Download the article: The Dragon's Gate
A traditional Chinese story.
In this story, the image of the dragon represents something that is valued, something that is the object of striving. The story itself presents a picture of courage, wisdom and perseverance being the means of selfdevelopment. This version is adapted from Tales from a Taiwan Kitchen.
In the heart of a deep forest far from any towns and villages is a high waterfall called the Dragon’s Gate where the waters plunge more swiftly than an arrow shot by a bow. Many carp gather at the bottom hoping to ascend the huge waterfall for those that make it to the top and through the Dragon’s Gate will turn into a dragon. Many have tried and few, if any, have ever succeeded.
Day and night, the dragons guard the Gate, swishing their tails and splashing in the water to make waves, snorting out clouds to make rain and roaring thunder. Not only dragons, but many dangers await those who attempt to climb the waterfall. Some are swept away by the swift waters, some are caught by eagles, hawks, owls and ospreys. Others are caught by fishermen. Such is the difficulty of a carp becoming a dragon.
Once upon a time, there was a carp who lived in a small pond hidden in a deep forest far from any predators. There was always enough to eat. The little carp thought his pond was the whole world. At one end of his pond was bubbling, foaming water that led into a rushing stream. He never went by the bubbling waters. Occasionally, he saw other carp disappear into the foam, but he never went close. He was curious and afraid. As he grew, so did his curiosity. He swam near the spot and watched. He asked other carp what lay beyond the pond, “What is the world outside our pond like?” Most told him not to wonder about what lay beyond. He longed to know.
One day, as he was watching the foaming bubbles, his grandfather swam up to him and said, “Exciting sight, isn’t it? What lies beyond the pond is also exciting and interesting.” “What is beyond this pond,” said the young carp. Grandfather carp smiled and said, “There is a stream outside this rushing water. In this stream are many small waterfalls. If you swim upstream and climb these small waterfalls, you will come to a waterfall called the Dragon’s Gate. The waters of the Dragon’s Gate plunge a hundred feet with tremendous force. At the bottom of the falls you will find a great many brothers and sisters—all the carp who are hoping to climb the Dragon’s Gate. If a carp ever succeeds in climbing the falls, that fish will turn into a dragon. However, not one carp out of a hundred, a thousand or ten thousand will climb the falls. Most fail, swept away by the rushing current, or caught by birds of prey or foxes and bears and fishermen. All of these and more are the dangers that await one on this journey. But one who meets their fear and overcomes these challenges shall turn into a dragon.”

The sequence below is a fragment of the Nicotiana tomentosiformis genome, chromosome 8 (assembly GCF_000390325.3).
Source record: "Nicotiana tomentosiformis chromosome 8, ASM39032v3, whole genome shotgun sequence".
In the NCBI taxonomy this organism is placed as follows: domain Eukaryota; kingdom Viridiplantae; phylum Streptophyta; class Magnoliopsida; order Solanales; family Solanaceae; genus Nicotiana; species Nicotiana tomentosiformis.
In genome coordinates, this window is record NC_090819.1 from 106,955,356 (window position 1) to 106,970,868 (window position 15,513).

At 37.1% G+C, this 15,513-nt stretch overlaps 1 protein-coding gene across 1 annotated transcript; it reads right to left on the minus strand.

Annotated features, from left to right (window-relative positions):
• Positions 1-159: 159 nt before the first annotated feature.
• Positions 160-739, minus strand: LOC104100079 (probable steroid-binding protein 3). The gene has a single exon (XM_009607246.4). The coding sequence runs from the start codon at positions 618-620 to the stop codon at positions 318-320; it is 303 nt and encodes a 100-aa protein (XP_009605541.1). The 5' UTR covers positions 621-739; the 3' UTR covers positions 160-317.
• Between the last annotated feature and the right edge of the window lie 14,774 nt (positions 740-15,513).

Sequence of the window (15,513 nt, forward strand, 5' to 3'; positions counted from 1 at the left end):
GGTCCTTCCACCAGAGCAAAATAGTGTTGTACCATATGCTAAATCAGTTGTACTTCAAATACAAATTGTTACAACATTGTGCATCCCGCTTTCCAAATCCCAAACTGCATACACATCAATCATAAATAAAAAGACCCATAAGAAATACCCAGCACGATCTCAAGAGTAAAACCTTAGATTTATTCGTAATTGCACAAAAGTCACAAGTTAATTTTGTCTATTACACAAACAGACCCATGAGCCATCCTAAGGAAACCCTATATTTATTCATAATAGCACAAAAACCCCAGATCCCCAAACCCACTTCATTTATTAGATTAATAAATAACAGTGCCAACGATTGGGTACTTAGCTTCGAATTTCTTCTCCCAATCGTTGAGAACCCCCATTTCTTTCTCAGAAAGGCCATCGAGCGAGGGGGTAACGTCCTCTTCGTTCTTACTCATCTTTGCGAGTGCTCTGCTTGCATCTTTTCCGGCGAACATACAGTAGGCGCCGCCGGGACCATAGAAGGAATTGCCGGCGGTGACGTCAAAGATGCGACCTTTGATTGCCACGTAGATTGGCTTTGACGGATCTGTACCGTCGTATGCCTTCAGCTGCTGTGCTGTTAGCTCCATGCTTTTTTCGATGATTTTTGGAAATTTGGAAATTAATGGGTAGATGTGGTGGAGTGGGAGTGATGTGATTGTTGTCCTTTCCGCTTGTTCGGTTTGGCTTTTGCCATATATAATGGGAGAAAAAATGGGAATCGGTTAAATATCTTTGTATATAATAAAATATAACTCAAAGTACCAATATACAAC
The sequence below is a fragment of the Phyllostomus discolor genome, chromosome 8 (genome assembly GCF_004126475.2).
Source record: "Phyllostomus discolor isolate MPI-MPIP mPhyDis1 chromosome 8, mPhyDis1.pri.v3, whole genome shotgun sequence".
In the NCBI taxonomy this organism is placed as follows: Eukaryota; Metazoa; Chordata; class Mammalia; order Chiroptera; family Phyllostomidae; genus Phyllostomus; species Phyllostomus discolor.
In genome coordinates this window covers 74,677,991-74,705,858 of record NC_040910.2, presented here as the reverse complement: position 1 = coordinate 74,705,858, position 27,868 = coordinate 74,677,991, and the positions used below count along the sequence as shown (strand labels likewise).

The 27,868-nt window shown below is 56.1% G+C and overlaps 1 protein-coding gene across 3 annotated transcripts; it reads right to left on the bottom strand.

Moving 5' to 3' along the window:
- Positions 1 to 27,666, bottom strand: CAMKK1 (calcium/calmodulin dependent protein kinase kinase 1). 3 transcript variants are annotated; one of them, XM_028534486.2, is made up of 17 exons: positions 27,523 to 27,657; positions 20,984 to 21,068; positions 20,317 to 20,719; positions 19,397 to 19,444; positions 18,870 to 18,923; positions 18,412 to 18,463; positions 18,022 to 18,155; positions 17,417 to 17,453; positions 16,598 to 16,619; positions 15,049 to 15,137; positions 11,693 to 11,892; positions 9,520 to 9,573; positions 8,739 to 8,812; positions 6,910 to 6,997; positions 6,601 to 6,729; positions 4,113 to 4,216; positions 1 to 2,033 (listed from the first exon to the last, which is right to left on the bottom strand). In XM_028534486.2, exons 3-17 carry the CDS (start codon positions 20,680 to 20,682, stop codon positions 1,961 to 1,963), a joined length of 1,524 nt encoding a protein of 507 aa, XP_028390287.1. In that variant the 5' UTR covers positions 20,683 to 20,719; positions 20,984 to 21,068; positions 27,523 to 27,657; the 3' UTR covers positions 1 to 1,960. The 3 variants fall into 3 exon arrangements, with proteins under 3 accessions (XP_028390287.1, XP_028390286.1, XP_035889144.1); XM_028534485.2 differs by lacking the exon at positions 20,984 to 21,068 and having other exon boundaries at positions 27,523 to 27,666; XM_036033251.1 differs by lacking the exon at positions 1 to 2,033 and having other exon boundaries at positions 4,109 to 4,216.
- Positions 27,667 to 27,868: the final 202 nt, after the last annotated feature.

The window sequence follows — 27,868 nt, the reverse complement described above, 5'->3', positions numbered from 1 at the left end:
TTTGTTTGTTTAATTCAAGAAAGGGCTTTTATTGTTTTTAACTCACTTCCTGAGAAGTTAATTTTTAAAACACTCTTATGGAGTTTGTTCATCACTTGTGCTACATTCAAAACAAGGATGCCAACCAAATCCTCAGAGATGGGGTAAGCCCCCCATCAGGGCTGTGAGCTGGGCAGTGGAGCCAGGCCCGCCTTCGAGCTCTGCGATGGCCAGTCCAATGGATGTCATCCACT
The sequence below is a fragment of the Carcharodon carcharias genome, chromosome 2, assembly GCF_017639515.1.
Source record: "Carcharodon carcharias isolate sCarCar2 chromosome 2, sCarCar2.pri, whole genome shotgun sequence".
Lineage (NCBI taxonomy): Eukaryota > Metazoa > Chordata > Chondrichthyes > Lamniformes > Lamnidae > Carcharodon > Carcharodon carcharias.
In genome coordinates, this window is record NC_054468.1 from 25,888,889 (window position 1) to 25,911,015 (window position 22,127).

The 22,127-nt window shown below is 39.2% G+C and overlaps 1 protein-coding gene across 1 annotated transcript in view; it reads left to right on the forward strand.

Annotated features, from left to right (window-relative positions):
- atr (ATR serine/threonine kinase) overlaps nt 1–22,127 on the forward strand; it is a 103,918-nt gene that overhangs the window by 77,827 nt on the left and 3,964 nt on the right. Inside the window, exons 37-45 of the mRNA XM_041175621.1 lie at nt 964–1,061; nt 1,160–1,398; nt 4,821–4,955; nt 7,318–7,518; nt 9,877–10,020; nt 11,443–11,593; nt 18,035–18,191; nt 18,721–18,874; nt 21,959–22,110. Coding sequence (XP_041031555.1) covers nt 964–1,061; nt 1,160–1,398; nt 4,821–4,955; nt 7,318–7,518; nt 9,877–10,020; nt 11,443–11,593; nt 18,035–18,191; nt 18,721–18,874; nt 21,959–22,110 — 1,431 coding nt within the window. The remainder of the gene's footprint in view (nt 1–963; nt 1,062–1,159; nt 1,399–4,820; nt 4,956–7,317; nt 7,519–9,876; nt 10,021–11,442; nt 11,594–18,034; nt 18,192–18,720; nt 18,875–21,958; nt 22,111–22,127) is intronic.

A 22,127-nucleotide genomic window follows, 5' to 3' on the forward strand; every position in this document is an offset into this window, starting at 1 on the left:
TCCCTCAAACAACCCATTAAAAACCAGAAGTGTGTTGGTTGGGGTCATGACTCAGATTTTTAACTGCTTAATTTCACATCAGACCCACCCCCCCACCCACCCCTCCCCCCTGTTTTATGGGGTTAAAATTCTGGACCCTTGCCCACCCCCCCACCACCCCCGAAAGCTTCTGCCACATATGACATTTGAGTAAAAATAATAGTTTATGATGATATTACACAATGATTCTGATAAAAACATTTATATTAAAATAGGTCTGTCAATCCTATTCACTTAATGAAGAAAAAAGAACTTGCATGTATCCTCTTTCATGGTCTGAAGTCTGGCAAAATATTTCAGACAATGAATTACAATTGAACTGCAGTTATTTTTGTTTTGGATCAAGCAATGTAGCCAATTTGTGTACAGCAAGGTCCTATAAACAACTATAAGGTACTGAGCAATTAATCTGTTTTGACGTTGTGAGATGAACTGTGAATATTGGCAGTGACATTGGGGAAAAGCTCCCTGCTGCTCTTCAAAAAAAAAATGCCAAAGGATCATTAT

The young carp listened closely to his grandfather. When grandfather was done speaking, he smiled warmly at the young carp and slowly swam away. The young carp then swam straight into the foaming waters, never to return to his protected pond again. He swam upstream through the many small waterfalls, avoiding the banks where hungry foxes and bears awaited. He swam in the shadows and under leaves and branches where he would not be seen by birds of prey. He rested when he needed, but went a great pace. At length he reached the pool at the bottom of the Dragon’s Gate. He looked up at the mighty waterfall. He saw hawks and other birds soaring overhead, waiting to snatch any foolhardy fish. He watched other carp as they attempted the falls, only to be swept away by the rushing water and dashed upon the rocks, or get caught by the talons of the hungry birds. He thought about what to do. He felt his own fears rise up, but he managed to still himself, and, little by little, he made a plan.
He leaped to a small ledge near the bottom of the falls and began to make his way from ledge to ledge, always keeping close to the rocks and rushing water, out of reach of the soaring birds. After a long time, he reached the top where a large dragon awaited him. “Go away,” said the dragon. “You are a little fish. You should be scared of me. What makes you think you can be a dragon?”
The little carp answered, “I am afraid, but still I am here. I dedicated myself to this effort of becoming a dragon, and I am persistent. I can wait. There is plenty of time.” The dragon laughed heartily and kept one eye on the carp. No fish would get through the gate while he was guarding it. “I thought dragons could fly,” said the little carp. “Why don’t you?” “I can fly,” said the dragon. “I can fly better than birds.” “I don’t believe you,” said the carp.
The dragon began to grow angry, and the carp swam into a deep pool beneath the dragon’s feet. When the carp surfaced, he said, “I don’t believe you can fly. I never saw you. Maybe you are not a real dragon at all.” The dragon bellowed, “I’ll show you little fish.” And the dragon leaped into the air and flapped his huge wings.
The little carp quickly darted through the now unguarded dragon’s gate and waited. Soon the dragon returned. “So you can fly after all,” said the carp. He began to feel himself growing and his fish scales changing into dragon’s scales. The dragon gave a thundering bellow, but soon stopped, and a smile came over his face. “I wanted you to be a dragon all the time. You have the courage and dedication and cleverness to be a dragon. So I have let you pass because you are truly worthy.”
The little carp who had now turned into a dragon that was still increasing in size, looked at the large dragon and smiled. It rained that day, and when the sun came out, a double rainbow glowed over the land.